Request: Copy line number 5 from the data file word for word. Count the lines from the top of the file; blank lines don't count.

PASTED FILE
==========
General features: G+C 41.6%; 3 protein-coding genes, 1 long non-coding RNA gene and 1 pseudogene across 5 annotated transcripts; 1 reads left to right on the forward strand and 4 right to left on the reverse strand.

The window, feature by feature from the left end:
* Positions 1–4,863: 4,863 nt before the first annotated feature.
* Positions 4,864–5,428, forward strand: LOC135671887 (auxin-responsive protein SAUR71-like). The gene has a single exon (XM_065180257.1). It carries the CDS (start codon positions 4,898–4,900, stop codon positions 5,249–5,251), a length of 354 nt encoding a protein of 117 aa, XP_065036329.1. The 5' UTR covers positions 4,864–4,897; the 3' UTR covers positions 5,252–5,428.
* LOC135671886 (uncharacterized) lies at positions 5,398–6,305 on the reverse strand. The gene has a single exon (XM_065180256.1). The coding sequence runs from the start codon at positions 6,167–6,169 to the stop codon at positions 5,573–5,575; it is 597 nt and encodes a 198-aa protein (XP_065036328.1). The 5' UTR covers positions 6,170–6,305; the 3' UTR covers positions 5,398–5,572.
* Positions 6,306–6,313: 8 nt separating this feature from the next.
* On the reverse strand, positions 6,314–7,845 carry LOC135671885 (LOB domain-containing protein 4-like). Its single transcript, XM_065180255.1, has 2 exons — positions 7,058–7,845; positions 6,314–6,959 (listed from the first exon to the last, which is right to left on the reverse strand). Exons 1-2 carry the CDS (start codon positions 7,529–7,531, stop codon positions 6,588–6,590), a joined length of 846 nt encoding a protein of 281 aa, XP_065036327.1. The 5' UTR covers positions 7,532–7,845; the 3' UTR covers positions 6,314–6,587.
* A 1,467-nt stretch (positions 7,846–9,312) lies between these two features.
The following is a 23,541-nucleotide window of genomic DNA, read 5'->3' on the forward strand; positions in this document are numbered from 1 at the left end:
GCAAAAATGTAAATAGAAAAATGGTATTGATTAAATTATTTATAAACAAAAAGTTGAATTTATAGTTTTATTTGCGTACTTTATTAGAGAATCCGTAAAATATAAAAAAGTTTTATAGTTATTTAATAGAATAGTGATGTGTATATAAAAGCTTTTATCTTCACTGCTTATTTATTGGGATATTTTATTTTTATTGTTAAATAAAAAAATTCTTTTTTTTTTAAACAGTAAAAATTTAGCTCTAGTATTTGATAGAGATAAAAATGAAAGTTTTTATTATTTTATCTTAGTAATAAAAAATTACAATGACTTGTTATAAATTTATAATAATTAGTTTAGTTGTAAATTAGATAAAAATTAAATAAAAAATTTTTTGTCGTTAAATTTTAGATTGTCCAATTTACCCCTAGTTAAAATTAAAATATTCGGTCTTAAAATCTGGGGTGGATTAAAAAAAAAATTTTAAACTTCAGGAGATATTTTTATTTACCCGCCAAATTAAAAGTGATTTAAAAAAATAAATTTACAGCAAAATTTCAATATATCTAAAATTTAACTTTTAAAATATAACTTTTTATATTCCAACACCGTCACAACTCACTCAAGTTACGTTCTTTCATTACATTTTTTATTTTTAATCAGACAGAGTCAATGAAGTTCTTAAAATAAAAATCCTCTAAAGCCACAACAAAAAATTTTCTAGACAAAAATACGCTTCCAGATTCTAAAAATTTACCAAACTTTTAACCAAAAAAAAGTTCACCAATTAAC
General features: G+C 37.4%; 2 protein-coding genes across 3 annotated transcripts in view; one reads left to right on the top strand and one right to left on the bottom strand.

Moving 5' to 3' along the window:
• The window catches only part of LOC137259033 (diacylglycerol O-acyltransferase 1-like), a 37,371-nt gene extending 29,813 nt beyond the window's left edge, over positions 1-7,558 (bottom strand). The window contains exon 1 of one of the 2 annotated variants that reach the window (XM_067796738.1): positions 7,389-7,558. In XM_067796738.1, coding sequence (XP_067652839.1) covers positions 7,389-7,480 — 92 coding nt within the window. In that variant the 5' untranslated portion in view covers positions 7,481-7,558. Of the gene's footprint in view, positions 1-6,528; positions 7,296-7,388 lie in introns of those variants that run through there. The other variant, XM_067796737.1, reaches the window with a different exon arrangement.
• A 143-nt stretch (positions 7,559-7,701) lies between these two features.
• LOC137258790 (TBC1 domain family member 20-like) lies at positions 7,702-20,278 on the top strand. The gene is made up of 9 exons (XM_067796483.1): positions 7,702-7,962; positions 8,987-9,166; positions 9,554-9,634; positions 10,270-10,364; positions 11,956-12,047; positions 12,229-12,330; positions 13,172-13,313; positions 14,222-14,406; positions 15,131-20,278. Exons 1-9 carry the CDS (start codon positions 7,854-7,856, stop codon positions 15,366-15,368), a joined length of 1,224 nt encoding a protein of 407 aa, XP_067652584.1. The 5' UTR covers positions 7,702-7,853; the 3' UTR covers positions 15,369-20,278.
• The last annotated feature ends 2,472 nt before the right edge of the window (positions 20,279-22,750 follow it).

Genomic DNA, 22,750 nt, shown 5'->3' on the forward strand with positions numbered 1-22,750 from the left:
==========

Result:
* LOC135671886 (uncharacterized) lies at positions 5,398–6,305 on the reverse strand. The gene has a single exon (XM_065180256.1). The coding sequence runs from the start codon at positions 6,167–6,169 to the stop codon at positions 5,573–5,575; it is 597 nt and encodes a 198-aa protein (XP_065036328.1). The 5' UTR covers positions 6,170–6,305; the 3' UTR covers positions 5,398–5,572.